“English is very common, and more and more people know it,” says rising video star Lulu Yang. “Without Spanish, I feel I’d be a very ordinary person.”
Yilin Ye, a student from Anji, in the eastern province of Zhejiang, China, is spending time abroad at the University of Zaragoza in Spain.
Ye, 25, said she first started learning Spanish after having heard about its “excellent reputation.” She said she feels she takes on a slightly different persona when she speaks Spanish.
“It’s a really beautiful thing, really fascinating,” she said. “When I’m speaking Chinese, I’m more calm. When I’m speaking English, I’m probably a bit more open, and when I speak Spanish, I’m very ‘wow.'”
In addition to reading comics by the Argentine-Spanish cartoonist Quino, Ye enjoys keeping up with Spanish-language TV shows and movies, like “Tres Metros Sobre el Cielo,” “Ocho Apellidos Vascos,” “Diarios de Motocicleta” and Netflix’s “Elite.”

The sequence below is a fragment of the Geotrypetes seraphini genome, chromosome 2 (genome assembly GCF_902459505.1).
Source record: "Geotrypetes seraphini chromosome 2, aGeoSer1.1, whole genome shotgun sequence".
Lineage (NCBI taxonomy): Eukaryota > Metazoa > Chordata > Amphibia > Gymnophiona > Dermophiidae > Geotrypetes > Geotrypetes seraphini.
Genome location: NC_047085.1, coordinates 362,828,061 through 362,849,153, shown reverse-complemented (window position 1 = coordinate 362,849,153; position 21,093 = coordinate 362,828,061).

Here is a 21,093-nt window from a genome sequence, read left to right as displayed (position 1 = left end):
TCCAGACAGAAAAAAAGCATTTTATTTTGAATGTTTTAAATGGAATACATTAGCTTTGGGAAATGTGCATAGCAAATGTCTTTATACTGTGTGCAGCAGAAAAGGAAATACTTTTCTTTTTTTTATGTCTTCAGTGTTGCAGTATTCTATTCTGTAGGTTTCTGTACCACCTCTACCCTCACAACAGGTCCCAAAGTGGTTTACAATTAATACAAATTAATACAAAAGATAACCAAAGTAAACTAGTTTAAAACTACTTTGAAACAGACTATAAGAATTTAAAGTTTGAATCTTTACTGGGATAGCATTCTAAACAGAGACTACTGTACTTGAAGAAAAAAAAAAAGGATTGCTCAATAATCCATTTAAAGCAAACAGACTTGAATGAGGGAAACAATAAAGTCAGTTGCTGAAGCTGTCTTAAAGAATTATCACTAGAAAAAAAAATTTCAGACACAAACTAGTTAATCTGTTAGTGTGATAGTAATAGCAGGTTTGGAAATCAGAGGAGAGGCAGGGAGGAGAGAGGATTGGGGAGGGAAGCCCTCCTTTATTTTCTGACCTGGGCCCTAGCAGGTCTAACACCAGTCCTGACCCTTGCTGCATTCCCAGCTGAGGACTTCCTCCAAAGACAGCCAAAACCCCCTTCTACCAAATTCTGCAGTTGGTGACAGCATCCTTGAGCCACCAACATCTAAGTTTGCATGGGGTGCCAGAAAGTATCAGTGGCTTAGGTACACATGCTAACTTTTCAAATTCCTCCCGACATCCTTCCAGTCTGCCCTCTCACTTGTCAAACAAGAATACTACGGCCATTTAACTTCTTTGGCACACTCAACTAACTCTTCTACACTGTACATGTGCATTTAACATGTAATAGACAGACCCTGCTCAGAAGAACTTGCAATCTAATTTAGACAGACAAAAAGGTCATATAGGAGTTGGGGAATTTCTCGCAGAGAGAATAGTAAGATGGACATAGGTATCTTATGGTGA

A scroll through DouYin, the original Chinese version of TikTok that launched in 2016, shows lots of users who aren’t shy about flaunting their language skills. They include Chinese millennials lip-syncing videos and mashups in English — and showing their growing love of Spanish and Latino culture.
Just how popular is the world’s second-most-popular spoken language in China? The numbers speak for themselves.
There are about 50,000 Spanish speakers in China, a figure scholars say is growing by the year. The language has become more popular as students enthusiastically share their new knowledge on social media. Click to read complete article